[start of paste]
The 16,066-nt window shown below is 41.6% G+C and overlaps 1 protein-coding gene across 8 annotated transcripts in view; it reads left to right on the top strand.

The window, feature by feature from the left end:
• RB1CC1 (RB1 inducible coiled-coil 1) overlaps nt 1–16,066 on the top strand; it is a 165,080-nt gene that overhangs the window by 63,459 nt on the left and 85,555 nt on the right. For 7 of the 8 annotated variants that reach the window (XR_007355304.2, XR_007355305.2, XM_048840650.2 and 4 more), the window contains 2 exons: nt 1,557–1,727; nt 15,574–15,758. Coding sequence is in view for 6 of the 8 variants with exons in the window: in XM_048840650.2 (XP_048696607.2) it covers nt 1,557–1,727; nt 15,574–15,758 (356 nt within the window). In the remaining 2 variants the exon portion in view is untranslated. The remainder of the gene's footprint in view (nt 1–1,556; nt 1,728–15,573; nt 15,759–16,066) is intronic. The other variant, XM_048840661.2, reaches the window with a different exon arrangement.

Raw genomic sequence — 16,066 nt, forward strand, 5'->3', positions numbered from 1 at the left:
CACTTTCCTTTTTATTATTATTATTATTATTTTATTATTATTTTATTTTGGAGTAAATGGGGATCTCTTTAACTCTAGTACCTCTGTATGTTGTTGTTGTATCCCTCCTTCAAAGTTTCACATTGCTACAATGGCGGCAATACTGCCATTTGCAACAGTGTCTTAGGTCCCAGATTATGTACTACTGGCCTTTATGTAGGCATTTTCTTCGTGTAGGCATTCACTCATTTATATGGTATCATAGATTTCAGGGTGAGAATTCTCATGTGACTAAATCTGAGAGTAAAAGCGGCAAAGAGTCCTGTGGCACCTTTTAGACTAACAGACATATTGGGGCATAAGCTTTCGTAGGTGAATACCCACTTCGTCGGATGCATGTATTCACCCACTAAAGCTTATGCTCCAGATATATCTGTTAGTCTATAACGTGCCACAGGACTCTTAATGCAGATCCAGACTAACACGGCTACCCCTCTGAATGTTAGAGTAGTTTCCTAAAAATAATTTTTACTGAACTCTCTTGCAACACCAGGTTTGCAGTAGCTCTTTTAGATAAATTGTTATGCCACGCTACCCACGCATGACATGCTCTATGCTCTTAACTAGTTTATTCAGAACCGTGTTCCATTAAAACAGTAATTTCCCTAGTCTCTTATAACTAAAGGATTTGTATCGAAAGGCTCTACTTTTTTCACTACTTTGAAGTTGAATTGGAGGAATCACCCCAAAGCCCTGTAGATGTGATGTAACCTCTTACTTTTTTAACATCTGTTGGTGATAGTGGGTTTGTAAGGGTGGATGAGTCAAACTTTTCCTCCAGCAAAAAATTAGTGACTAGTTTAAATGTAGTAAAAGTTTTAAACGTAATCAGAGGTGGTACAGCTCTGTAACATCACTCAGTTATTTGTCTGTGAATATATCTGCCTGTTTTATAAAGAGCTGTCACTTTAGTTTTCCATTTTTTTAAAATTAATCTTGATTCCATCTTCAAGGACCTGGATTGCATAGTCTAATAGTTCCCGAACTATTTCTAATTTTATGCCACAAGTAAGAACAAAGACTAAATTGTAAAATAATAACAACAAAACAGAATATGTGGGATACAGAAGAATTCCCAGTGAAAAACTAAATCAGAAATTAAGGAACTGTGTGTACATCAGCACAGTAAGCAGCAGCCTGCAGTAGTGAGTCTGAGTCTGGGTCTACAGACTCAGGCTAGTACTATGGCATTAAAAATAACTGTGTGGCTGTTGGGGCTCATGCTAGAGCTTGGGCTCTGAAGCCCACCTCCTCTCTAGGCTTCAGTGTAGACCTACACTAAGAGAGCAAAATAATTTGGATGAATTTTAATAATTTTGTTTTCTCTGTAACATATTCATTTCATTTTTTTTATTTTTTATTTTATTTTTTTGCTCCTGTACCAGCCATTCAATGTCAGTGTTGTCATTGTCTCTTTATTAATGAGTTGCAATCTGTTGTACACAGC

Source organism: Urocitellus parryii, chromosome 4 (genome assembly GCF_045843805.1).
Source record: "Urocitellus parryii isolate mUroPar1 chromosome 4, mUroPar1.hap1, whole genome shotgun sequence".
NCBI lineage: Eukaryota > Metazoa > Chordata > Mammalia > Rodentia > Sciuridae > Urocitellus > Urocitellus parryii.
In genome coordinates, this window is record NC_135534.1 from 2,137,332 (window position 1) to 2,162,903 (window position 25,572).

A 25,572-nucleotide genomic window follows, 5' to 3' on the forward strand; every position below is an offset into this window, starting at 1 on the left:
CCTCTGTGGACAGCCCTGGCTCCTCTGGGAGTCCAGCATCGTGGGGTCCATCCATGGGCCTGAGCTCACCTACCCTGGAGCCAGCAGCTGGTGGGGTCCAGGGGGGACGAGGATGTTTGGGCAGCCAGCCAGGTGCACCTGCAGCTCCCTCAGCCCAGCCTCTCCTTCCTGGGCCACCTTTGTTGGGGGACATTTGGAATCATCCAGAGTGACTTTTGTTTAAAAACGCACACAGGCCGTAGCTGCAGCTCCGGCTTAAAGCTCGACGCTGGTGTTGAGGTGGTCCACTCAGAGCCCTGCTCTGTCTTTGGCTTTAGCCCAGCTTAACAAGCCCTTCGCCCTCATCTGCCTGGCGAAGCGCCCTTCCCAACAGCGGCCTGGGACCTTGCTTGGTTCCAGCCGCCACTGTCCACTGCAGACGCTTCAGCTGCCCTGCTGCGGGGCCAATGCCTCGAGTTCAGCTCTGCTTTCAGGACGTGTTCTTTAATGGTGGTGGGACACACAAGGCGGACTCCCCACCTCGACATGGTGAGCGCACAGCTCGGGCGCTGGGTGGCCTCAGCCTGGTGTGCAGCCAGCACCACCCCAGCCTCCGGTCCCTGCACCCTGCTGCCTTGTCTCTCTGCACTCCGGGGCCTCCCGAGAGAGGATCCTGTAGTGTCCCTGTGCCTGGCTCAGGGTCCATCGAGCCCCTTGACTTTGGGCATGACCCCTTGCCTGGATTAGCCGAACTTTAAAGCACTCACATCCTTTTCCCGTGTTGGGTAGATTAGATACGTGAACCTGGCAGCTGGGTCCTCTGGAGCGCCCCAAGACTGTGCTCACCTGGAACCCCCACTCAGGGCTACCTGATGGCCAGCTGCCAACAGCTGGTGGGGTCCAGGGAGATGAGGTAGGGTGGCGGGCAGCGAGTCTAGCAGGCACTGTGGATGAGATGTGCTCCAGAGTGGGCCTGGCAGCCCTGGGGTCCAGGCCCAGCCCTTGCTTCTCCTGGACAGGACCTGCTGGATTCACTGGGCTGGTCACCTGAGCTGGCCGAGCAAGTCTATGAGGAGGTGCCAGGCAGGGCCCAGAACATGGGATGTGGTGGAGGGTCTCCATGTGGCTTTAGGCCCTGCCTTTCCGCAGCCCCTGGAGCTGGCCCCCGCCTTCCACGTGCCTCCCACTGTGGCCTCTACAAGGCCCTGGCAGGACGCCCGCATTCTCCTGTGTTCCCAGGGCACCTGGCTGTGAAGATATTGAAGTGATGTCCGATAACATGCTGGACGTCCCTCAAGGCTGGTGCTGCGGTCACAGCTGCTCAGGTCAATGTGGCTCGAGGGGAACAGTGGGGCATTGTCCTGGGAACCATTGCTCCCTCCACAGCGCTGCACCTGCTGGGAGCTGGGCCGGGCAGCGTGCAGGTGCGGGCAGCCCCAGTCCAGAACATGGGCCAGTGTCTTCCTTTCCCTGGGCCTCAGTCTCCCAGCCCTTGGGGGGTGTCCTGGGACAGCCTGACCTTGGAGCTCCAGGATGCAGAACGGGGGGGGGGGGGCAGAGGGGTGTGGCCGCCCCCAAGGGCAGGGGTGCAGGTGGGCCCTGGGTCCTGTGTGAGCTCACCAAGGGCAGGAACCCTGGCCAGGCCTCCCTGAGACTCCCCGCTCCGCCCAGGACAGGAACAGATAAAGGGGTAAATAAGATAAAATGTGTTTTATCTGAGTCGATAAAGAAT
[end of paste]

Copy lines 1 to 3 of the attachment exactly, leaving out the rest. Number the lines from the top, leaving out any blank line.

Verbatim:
The 16,066-nt window shown below is 41.6% G+C and overlaps 1 protein-coding gene across 8 annotated transcripts in view; it reads left to right on the top strand.

The window, feature by feature from the left end:
• RB1CC1 (RB1 inducible coiled-coil 1) overlaps nt 1–16,066 on the top strand; it is a 165,080-nt gene that overhangs the window by 63,459 nt on the left and 85,555 nt on the right. For 7 of the 8 annotated variants that reach the window (XR_007355304.2, XR_007355305.2, XM_048840650.2 and 4 more), the window contains 2 exons: nt 1,557–1,727; nt 15,574–15,758. Coding sequence is in view for 6 of the 8 variants with exons in the window: in XM_048840650.2 (XP_048696607.2) it covers nt 1,557–1,727; nt 15,574–15,758 (356 nt within the window). In the remaining 2 variants the exon portion in view is untranslated. The remainder of the gene's footprint in view (nt 1–1,556; nt 1,728–15,573; nt 15,759–16,066) is intronic. The other variant, XM_048840661.2, reaches the window with a different exon arrangement.